There were three other men who followed Daniel’s lead and did the same, eating vegetables rather than idol-worship-food. What is interesting—and telling—is that these men, because of their fidelity to the one true God, were divinely blessed for their obedience and commitment. The first reading informs us that “to these four young men God gave knowledge and proficiency in all literature and science, and to Daniel the understanding of all visions and dreams.” The Lord God gave these gifts. Consequently, when Nebuchadnezzar interviewed these four men, none of the other men originally chosen to enter the king’s service were found to be their equal.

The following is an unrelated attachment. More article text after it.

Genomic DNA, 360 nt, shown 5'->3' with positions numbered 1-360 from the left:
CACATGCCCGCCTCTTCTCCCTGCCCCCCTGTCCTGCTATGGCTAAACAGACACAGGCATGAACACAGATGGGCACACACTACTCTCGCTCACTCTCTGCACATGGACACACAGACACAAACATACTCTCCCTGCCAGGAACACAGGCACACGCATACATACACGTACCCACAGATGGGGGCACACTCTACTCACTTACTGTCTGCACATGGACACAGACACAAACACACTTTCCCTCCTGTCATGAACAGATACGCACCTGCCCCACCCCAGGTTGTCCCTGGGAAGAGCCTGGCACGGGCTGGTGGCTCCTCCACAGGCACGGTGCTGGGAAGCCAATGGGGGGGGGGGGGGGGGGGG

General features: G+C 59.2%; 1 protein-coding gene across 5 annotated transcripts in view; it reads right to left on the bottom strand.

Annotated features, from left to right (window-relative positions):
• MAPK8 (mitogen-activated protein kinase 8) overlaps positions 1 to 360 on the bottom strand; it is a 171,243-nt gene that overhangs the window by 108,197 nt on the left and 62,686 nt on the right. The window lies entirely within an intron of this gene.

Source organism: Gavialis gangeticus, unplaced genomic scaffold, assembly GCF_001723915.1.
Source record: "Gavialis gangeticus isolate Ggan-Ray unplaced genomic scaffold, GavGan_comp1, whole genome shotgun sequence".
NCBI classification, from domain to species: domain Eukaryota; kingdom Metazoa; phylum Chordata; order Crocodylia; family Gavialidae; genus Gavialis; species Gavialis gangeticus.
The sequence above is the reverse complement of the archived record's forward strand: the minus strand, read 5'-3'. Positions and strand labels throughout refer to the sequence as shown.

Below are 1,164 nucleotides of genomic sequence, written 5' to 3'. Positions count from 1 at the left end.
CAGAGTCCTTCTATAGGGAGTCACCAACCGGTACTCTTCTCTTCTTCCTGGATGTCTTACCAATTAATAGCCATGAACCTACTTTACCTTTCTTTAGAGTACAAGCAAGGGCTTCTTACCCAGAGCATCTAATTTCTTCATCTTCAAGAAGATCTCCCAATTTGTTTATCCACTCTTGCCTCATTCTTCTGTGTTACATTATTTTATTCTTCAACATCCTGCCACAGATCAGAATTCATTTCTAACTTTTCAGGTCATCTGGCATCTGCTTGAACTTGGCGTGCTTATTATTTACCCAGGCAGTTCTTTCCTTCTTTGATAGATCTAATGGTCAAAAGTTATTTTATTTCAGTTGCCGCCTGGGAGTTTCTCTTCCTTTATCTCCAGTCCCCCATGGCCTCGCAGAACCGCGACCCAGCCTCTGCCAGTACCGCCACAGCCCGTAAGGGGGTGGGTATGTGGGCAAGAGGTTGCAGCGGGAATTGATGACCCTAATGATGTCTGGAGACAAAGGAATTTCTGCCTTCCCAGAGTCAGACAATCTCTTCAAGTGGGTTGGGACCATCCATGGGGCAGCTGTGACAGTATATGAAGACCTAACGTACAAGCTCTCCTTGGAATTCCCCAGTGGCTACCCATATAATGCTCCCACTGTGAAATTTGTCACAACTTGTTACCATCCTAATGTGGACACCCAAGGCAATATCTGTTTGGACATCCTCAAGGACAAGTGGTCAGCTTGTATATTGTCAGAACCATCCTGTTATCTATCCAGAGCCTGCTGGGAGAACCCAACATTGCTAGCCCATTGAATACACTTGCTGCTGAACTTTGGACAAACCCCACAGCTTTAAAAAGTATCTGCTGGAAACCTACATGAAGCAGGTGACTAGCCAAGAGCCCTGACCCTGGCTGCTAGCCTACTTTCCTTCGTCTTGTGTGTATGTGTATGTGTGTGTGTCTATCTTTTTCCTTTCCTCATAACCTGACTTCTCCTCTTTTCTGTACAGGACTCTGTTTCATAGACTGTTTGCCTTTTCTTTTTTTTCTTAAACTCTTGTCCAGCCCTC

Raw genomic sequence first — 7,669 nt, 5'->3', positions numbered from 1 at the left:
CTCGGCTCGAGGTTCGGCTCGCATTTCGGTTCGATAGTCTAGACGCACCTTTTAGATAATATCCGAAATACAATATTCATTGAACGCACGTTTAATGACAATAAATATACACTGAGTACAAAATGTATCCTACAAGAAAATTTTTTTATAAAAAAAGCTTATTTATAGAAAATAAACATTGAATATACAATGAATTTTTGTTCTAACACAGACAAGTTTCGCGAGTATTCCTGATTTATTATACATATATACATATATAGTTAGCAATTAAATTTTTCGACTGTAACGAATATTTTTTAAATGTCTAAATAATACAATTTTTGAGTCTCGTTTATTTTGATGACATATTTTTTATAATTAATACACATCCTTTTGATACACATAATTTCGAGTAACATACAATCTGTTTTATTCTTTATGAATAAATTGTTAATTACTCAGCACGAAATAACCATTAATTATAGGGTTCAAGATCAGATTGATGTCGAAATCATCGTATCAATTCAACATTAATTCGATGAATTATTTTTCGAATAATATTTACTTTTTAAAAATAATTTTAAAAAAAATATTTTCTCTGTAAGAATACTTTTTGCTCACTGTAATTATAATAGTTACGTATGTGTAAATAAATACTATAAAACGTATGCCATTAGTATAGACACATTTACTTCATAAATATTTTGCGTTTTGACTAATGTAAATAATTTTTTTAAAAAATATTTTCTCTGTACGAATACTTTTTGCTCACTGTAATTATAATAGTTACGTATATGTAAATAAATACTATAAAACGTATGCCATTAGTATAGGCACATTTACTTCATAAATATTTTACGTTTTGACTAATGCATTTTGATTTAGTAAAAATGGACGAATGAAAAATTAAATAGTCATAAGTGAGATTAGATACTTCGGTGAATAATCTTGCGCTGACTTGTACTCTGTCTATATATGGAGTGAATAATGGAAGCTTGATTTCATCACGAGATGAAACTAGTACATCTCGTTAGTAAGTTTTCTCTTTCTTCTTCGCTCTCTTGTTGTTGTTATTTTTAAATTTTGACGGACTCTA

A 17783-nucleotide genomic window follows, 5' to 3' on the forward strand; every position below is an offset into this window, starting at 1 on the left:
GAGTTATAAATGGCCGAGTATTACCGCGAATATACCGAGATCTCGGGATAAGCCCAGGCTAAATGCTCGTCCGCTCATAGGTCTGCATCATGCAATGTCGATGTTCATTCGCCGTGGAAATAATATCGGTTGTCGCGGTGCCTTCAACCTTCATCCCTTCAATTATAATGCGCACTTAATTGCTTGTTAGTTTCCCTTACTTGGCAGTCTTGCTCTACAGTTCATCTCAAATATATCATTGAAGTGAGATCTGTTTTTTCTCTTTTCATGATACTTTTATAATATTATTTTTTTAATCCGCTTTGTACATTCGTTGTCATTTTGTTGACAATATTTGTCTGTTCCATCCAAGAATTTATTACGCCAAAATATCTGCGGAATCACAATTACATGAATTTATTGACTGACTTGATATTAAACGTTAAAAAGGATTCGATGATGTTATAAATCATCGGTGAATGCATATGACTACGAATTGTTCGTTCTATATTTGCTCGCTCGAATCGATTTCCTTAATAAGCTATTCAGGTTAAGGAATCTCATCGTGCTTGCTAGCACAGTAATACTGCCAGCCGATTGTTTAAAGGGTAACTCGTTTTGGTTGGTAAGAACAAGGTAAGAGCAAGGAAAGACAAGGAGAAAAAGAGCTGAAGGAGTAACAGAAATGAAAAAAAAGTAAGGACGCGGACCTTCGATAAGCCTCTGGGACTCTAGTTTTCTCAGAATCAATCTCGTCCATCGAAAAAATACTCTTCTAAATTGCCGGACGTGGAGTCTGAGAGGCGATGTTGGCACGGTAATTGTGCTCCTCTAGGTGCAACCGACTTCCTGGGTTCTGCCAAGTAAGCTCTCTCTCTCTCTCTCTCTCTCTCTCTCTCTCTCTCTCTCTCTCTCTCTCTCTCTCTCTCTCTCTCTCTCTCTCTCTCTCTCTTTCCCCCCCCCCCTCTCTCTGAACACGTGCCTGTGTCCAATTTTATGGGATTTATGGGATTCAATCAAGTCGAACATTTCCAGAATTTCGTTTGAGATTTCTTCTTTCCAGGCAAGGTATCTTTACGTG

Regardless of the question Nebuchadnezzar put to these four men, “he found them ten times better than all the magicians and enchanters in his kingdom.” Their fidelity to God had earned them divine assistance, which raised them to a status above all those who were considered “important” under Nebuchadnezzar’s rule. These men who gave themselves fully to God, trusting in his goodness, were ennobled and elevated, even within a pagan kingdom.
What does this story about the kingdom of Nebuchadnezzar, Daniel and this three companions, have to do with our lives today?